What would you like to share with others to encourage them to start their own entrepreneurship journey?
It’s a fantastic journey, and it is something that anyone can do. I mean, I’m not an entrepreneur, I’m an engineer. It is difficult because it is unrelenting. It is your baby. I don’t have kids, but I imagine it is a bit like this. You have to give it your all, and you have to be prepared to be challenged in everything you think you know.
Can you share your tips for entrepreneurial success?
Get some great mentors and advisors. And also remember that investors and mentors are not necessarily the same – investors need their return, but mentors are the ones who are along with you for the journey. (Not to say that there aren’t also awesome investors – but be clear about what you are looking for from the people who are helping.)
And build your own KPIs. They are the tools for you to work out whether you have had a good month or a bad month. Because it is emotional, and there will be ups and downs, and you need hard data you can fall back on when you are down and you feel like giving up.
Who are the people who inspire you the most, and why?
Dame Ellen MacArthur. Just for her grit and determination. I nearly ran into her boat once in Cowes. I was in a dinghy with some friends. There was a bit of shouting. But I’m a big fan of hers. Twitter: https://twitter.com/ellenmacarthur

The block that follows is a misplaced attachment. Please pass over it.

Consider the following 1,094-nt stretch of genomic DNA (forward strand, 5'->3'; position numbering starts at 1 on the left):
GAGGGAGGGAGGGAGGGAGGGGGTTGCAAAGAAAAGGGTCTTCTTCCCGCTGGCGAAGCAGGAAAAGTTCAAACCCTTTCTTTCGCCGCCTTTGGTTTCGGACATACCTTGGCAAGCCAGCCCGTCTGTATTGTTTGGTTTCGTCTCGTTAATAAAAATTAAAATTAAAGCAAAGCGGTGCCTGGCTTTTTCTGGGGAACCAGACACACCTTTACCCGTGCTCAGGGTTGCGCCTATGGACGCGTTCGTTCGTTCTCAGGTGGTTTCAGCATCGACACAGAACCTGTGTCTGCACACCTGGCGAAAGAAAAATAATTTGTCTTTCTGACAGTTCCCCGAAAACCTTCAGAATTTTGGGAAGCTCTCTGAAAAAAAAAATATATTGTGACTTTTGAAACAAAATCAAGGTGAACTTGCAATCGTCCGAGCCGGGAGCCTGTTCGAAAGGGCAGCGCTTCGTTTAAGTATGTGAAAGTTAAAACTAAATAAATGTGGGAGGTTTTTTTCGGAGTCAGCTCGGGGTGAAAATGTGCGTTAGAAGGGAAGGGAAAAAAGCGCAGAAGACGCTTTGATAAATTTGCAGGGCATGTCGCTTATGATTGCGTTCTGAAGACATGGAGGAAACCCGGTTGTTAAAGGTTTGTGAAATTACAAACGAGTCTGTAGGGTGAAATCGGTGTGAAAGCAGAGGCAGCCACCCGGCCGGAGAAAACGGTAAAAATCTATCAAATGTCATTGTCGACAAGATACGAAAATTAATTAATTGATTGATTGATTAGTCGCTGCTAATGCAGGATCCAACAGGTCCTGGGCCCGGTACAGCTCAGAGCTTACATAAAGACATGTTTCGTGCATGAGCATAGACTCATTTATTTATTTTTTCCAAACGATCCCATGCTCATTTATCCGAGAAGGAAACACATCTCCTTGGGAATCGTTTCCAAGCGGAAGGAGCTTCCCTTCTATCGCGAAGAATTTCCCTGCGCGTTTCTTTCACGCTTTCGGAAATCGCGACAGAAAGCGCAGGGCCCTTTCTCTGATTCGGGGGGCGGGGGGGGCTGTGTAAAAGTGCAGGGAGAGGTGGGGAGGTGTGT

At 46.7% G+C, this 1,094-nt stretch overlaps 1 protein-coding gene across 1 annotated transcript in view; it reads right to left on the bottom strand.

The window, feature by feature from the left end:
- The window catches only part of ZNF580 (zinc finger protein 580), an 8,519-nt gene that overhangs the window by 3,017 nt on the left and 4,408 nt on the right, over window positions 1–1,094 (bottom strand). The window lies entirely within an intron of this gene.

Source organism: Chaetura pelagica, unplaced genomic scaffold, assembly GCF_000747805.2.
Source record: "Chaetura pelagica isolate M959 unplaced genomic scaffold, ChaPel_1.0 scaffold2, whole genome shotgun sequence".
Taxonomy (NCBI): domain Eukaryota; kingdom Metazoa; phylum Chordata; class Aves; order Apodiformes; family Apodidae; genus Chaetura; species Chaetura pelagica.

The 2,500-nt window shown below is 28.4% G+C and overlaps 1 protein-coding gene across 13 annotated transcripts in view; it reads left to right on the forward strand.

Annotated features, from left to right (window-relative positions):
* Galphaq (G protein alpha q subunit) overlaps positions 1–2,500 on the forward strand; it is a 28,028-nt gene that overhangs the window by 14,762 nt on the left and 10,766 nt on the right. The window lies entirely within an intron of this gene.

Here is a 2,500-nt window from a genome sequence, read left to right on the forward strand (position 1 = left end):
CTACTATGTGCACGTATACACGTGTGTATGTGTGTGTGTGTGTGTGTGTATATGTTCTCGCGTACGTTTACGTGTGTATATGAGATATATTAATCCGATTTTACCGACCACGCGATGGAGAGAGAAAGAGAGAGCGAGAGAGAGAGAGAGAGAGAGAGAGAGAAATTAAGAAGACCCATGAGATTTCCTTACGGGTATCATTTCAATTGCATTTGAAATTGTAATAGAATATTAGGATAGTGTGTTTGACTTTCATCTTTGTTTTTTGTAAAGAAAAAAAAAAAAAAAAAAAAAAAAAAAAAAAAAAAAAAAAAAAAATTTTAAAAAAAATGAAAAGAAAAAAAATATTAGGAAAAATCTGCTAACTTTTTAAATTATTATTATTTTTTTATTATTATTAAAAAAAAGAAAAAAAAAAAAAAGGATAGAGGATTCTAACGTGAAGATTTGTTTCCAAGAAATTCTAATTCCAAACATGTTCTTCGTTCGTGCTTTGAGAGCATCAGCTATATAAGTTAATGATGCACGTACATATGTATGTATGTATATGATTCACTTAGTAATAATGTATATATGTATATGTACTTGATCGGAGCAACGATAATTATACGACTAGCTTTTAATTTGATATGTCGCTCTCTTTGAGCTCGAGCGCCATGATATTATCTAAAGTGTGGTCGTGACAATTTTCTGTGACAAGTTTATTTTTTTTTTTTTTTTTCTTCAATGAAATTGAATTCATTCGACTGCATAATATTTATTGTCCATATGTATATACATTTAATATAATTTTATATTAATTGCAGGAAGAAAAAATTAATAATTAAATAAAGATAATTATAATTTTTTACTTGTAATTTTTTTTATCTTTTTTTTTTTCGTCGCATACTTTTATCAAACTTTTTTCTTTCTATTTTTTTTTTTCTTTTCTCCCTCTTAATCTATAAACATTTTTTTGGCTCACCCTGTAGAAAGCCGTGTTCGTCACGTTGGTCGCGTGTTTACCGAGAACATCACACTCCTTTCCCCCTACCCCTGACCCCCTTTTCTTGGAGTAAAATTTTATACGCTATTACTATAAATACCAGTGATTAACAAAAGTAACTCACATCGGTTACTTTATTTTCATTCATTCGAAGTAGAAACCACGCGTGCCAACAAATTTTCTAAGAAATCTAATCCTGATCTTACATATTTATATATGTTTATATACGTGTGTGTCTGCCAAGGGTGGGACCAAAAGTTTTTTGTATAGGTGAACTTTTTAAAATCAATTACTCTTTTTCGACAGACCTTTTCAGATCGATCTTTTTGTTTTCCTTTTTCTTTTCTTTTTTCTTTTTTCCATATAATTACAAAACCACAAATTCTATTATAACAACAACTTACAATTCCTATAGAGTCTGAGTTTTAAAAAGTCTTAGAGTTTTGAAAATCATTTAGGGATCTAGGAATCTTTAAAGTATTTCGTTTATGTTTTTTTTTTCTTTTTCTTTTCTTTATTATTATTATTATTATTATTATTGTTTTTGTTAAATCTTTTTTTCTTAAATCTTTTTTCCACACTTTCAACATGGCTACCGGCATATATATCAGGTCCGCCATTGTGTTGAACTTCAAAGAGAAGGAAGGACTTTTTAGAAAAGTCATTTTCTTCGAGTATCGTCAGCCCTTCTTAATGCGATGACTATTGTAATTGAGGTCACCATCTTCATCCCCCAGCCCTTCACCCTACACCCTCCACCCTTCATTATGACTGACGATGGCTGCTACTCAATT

When I was at school my hero was always Sir Richard Branson, for his ridiculous risk-taking and rule-breaking. That’s not how I do business, but I like the rawness of the stories that surround him. Twitter: https://twitter.com/richardbranson
I’d also mention Sir Clive Woodward, for his insistence on getting everybody in his team to be across everything, so you can all work as one, which is something we try to do. Twitter: https://twitter.com/clivewoodward.
And [Baroness] Shami Chakrabarti, who became chancellor at my university when I was a student and told some illuminating stories from her time as a ministerial aide about how to steer and manage very senior people, as well as giving some very good advice about ethics.